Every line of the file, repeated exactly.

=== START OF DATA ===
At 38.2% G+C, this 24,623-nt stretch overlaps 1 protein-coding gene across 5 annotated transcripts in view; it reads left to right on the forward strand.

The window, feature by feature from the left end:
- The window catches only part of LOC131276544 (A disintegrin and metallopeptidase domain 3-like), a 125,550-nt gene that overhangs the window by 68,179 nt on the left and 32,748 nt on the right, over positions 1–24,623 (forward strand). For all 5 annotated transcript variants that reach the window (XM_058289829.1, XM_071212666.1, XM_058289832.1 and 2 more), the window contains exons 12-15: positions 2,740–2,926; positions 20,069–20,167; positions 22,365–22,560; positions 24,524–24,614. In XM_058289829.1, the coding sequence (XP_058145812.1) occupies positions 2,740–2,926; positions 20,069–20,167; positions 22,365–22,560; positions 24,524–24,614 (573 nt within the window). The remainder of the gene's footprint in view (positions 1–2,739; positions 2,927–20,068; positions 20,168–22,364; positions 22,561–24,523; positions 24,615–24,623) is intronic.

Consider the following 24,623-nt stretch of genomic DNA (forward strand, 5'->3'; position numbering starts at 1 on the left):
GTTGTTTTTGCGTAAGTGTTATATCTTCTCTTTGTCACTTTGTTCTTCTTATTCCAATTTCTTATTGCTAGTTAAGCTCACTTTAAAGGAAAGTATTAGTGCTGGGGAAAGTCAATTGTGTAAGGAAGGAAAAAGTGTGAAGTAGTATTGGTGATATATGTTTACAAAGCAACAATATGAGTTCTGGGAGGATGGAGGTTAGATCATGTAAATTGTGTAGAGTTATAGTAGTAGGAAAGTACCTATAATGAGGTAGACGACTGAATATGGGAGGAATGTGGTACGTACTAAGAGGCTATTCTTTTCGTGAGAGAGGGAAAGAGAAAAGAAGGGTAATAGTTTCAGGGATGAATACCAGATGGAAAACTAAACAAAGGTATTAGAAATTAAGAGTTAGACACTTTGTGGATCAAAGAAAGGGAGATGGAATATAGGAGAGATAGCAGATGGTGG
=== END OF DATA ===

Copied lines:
At 38.2% G+C, this 24,623-nt stretch overlaps 1 protein-coding gene across 5 annotated transcripts in view; it reads left to right on the forward strand.

The window, feature by feature from the left end:
- The window catches only part of LOC131276544 (A disintegrin and metallopeptidase domain 3-like), a 125,550-nt gene that overhangs the window by 68,179 nt on the left and 32,748 nt on the right, over positions 1–24,623 (forward strand). For all 5 annotated transcript variants that reach the window (XM_058289829.1, XM_071212666.1, XM_058289832.1 and 2 more), the window contains exons 12-15: positions 2,740–2,926; positions 20,069–20,167; positions 22,365–22,560; positions 24,524–24,614. In XM_058289829.1, the coding sequence (XP_058145812.1) occupies positions 2,740–2,926; positions 20,069–20,167; positions 22,365–22,560; positions 24,524–24,614 (573 nt within the window). The remainder of the gene's footprint in view (positions 1–2,739; positions 2,927–20,068; positions 20,168–22,364; positions 22,561–24,523; positions 24,615–24,623) is intronic.

Consider the following 24,623-nt stretch of genomic DNA (forward strand, 5'->3'; position numbering starts at 1 on the left):
GTTGTTTTTGCGTAAGTGTTATATCTTCTCTTTGTCACTTTGTTCTTCTTATTCCAATTTCTTATTGCTAGTTAAGCTCACTTTAAAGGAAAGTATTAGTGCTGGGGAAAGTCAATTGTGTAAGGAAGGAAAAAGTGTGAAGTAGTATTGGTGATATATGTTTACAAAGCAACAATATGAGTTCTGGGAGGATGGAGGTTAGATCATGTAAATTGTGTAGAGTTATAGTAGTAGGAAAGTACCTATAATGAGGTAGACGACTGAATATGGGAGGAATGTGGTACGTACTAAGAGGCTATTCTTTTCGTGAGAGAGGGAAAGAGAAAAGAAGGGTAATAGTTTCAGGGATGAATACCAGATGGAAAACTAAACAAAGGTATTAGAAATTAAGAGTTAGACACTTTGTGGATCAAAGAAAGGGAGATGGAATATAGGAGAGATAGCAGATGGTGG